• Provision of infrastructure for social cohesion should be kept under review and ensure any deficiencies are resolved during the later phases of the build.
  • Involve existing communities in the planning of the new/ next phase of development.
Lessons have been learned from the experience of Cambourne, and the nearby 'New Town' development at Northstowe, Cambridgeshire has been designed to meet the principles of the NHS's 'Healthy New Towns' programme.

Earlier this month, the NHS published a collection of documents which present the findings from its Healthy New Towns programme. The programme explored a number of interesting case studies of new developments, and sets out ten principles to create healthier places:
  • Plan ahead collectively
  • Assess local health and care needs and assets
  • Connect, involve and empower people and communities
  • Create compact neighbourhoods
  • Maximise active travel
  • Inspire and enable healthy eating
  • Foster health in homes and buildings
  • Enable healthy play and leisure
  • Develop health services that help people stay well
  • Create integrated health and wellbeing centres

The focus of the NHS programme is on addressing health in 'New Town' developments and its principles and recommendations go far beyond the plan-making process, requiring the involvement of many different professionals and agencies. Neighbourhood Plans are prepared by established communities and most are unlikely to need to plan for new communities like Cambourne or Northstowe. However, it is possible to incorporate the Healthy New Town principles into neighbourhood planning to address health in a joined up way.

Drawing inspiration from the NHS's ten principles and the Cambourne example, a Neighbourhood Plan could address health and wellbeing in the following ways:

  • Be informed by evidence of local health needs and issues, such as the 'Joint Strategic Housing Needs' Assessment' (JSNA) for the area. 
  • Consult a range of different stakeholders and agencies involved in planning and delivering health services, and have regard to plans and strategies for the provision of local health services to ensure the needs of the community are met over the plan period.
  • Require new developments to undertake Health Impact Assessments and encourage developers to work in partnership with planners and health services.
  • Use design policies or a Design Code to set requirements for new developments and neighbourhoods. These should ensure development is well-connected, promote active lifestyles through encouraging walking and cycling, and ensure local services and public transport are supported. 
  • Provide new (and maintain existing) open spaces, sports and recreation facilities and provide access to the countryside. Consideration should be given to how open spaces can encourage healthy eating, such as by providing allotments, orchards and urban growing spaces.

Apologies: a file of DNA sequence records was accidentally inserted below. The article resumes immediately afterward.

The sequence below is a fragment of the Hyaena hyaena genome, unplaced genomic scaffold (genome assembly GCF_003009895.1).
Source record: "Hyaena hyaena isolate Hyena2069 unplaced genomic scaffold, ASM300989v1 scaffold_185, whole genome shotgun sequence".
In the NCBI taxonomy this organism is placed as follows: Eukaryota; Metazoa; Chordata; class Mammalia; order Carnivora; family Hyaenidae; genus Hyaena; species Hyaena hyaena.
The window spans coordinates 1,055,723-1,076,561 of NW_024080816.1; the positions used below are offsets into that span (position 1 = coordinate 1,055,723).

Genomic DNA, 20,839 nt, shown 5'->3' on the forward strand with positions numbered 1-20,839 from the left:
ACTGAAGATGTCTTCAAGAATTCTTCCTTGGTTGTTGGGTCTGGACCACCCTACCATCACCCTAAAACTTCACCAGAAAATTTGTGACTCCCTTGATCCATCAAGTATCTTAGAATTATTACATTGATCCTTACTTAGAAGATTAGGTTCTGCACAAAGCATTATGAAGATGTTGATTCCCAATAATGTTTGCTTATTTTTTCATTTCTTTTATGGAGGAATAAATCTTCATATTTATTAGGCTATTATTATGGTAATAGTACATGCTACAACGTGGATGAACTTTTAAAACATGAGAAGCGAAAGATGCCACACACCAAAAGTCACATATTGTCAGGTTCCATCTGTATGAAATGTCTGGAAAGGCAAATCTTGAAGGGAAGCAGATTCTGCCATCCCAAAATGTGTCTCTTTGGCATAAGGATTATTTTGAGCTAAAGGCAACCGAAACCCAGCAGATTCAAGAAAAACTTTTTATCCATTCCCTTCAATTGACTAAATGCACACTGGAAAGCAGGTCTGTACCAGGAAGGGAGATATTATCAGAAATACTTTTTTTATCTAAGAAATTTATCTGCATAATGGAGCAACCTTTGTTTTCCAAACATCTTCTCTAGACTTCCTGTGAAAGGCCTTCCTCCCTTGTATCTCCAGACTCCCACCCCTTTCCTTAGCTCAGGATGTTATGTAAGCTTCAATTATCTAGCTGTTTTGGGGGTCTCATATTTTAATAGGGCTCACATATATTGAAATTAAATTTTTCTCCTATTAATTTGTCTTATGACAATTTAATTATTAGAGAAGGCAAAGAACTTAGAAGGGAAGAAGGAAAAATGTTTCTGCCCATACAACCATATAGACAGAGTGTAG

• Provide homes and neighbourhoods which meet the needs of all occupants and users, including the elderly, people with disabilities and long-term illness. This can be achieved through existing standards and tool-kits, for example the Optional Technical Housing Standard for accessible and adaptable dwellings and wheelchair dwellings as set out in Parts M4(2) & (3) of the Building Regulations; and the Dementia Friendly Communities checklist.
  • Reduce exposure to pollutants and hazards, such as flood risk and air pollution. Sticking with the Cambridgeshire theme of this post, in the county in 2010 there were 257 deaths attributed to air pollution.
  • Ensure new development is integrated with the existing community, and create opportunities for people to mix and create new friendships and networks.
For real examples of policies from recent Neighbourhood Plans which deliver health benefits, see my briefing note, prepared jointly with the National Association of Local Councils, Neighbourhood Planning and Community Health and Wellbeing.

Gaining support from the wider community

What sets Neighbourhood Plans apart from other aspects of the planning system is that they are produced by the community the plan serves. 

Preparing a Neighbourhood Plan requires the support and involvement of the local people, many of whom may have little understanding of the planning system.

Many of the principles for improving health also deliver other sustainability objectives. For example, rhetoric around encouraging walking and cycling has tended to focus on the importance of reducing carbon emissions, rather than the health benefits such a shift in behaviour can bring. However, concepts such as 'sustainability' may be totally alien to many people.

Conversely, health is an issue which everyone can relate to and can get behind. By expressing the Neighbourhood Plan's benefits in terms of its positive effects on health may help more people understand and engage in the plan.


Popular posts from this blog

Housing Delivery Test 2019 Results Published

The Ministry for Housing, Communities and Local Government (MHCLG) has now published the latest results of its Housing Delivery Test (HDT), based on the number of new homes built in the period 2016 to 2019.